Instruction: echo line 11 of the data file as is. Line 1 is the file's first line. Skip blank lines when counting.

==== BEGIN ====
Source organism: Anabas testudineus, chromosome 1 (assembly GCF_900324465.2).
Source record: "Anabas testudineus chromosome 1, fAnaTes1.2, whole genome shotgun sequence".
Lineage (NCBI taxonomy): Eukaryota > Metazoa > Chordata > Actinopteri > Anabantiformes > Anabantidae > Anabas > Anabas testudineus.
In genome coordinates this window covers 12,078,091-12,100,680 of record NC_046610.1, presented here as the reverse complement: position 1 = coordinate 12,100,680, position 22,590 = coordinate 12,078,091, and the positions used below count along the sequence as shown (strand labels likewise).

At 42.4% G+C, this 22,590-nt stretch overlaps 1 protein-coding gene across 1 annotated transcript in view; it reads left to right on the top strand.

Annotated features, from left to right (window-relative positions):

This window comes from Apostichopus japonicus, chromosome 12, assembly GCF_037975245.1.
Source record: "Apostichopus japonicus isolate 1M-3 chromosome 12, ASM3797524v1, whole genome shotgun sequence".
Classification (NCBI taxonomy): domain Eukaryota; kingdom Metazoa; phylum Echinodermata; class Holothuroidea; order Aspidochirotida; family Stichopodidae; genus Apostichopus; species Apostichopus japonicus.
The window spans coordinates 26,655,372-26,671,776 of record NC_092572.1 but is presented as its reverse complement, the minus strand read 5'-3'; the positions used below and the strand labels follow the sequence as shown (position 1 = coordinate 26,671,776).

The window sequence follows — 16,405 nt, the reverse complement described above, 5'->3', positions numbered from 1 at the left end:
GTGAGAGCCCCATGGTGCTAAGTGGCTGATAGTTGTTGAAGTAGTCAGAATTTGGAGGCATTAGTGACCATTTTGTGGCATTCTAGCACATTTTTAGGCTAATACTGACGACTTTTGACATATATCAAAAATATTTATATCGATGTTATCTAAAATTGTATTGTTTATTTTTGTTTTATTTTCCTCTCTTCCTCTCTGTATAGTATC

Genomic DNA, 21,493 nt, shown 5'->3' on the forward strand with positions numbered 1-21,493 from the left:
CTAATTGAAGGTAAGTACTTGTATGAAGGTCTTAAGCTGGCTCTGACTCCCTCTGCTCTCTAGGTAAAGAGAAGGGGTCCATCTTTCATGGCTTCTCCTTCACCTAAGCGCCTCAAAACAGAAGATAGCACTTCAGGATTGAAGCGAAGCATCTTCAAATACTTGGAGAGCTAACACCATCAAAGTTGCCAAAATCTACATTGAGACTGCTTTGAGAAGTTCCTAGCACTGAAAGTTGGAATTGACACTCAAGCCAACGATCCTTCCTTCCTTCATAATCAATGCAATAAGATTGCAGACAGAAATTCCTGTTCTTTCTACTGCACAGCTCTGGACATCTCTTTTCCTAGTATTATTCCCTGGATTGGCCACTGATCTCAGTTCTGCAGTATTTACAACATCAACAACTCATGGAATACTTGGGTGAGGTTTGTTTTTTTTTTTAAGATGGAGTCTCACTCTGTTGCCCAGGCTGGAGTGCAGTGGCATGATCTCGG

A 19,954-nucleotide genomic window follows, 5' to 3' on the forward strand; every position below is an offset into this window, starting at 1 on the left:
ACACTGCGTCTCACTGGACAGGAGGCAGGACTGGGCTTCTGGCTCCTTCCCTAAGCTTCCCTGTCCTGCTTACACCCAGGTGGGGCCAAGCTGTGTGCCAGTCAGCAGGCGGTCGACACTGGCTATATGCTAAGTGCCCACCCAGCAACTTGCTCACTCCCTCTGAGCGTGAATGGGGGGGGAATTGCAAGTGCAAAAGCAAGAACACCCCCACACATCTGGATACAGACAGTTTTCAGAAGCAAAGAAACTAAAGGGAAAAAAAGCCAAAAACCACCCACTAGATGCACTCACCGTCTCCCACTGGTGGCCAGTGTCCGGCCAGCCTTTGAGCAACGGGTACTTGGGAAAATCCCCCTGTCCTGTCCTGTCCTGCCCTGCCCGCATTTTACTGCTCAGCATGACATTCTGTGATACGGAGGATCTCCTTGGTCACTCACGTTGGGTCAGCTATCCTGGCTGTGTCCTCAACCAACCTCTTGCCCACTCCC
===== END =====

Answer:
The window sequence follows — 16,405 nt, the reverse complement described above, 5'->3', positions numbered from 1 at the left end: